Der Spiegel magazine reported on Saturday that 36-year-old Ullrich, who won the Tour de France in 1997, will likely face charges of giving false information under oath, and attempted fraud.
Hamburg’s state prosecutor dropped an investigation into such potential charges last month, but a district court has now ruled in a civil case, that he did in fact make the disputed €55,000 payment to Eufemiano Fuentes, the Spanish doctor implicated in many cycling doping cases.
Ullrich opened a civil case against Werner Franke, an expert in the doping field, to stop him repeating his damaging assertion that Ullrich had made the payment to Fuentes.
The court decided on Friday that Franke was correct, opening up a strong possibility that the criminal investigation relating to the payments could be re-opened, the magazine reported.
Ullrich had denied on oath making such payments, or having any contact with the Spanish doctor.
“It cannot be accepted that Ullrich lied to the court and to me for four years with this statement, and now gets away with it,” said Franke, who is a professor in Heidelberg University.
He said he had spent tens of thousands of euros fighting the case. His lawyer has now launched an appeal against the dropping of the criminal charges against Ullrich.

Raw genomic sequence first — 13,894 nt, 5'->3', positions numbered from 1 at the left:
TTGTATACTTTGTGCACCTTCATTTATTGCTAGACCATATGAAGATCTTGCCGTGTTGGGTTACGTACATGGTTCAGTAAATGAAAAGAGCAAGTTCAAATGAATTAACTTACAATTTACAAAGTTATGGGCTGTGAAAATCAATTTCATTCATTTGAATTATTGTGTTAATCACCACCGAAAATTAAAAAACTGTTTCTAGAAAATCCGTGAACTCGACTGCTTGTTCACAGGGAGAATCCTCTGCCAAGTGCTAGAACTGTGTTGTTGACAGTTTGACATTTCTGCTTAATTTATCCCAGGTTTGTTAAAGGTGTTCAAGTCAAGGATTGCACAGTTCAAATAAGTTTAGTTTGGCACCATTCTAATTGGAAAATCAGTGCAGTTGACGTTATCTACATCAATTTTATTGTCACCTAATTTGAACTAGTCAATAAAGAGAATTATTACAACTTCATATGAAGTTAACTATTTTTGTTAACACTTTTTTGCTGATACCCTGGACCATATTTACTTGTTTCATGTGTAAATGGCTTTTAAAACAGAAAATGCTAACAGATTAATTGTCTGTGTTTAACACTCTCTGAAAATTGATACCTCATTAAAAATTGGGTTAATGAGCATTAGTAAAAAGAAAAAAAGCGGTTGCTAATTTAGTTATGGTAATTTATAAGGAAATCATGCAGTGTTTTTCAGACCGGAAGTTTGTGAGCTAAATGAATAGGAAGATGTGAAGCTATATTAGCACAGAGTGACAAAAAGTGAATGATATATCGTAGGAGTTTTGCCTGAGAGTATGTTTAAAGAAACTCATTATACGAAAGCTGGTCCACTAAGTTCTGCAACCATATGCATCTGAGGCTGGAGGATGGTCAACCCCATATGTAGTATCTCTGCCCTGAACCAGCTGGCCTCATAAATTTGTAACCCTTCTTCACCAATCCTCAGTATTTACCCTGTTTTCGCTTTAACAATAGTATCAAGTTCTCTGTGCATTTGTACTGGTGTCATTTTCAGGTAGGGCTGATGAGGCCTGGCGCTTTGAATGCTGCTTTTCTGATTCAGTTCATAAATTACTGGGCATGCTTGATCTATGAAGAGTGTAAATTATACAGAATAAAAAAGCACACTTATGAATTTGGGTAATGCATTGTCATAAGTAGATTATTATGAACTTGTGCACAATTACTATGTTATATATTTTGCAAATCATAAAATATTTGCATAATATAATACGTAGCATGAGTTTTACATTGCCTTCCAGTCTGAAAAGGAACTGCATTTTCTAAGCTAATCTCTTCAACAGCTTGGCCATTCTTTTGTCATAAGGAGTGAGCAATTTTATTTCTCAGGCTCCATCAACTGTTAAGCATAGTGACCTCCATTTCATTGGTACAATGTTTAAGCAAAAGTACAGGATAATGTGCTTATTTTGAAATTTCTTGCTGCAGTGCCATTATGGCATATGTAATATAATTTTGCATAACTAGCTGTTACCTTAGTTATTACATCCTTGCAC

This is just the latest chapter of an on-going fight between Ullrich and Franke – an initial court decision went in Ullrich’s favour, but was appealed by Franke.
Ullrich posted a message on his website dated Thursday, saying he had recently been diagnosed with burn-out syndrome. This will likely require lengthy treatment, he wrote.
“In order to enable a quick recovery, I will completely withdraw from the public over the next months,” the message says.
He appealed to the media to leave him and his family alone.
Ullrich’s reputation never recovered from his suspension from the T-Mobile cycling team and the legal wrangles which followed, including a fine of €250,000 which he paid in order to settle a court case against him.
The federal police compiled a report in 2009, which was leaked to Der Spiegel and clearly said that Ullrich had made use of Fuentes’ doping system in order to improve his performance – breaking his business contract.
The magazine also notes that Ullrich’s long-term advisor Rudy Pevenage recently stopped denying the doping allegations. “How can it do any good to continue lying? I organised Jan’s trips to Madrid to see Fuentes,” he told the French newspaper L’Equipe.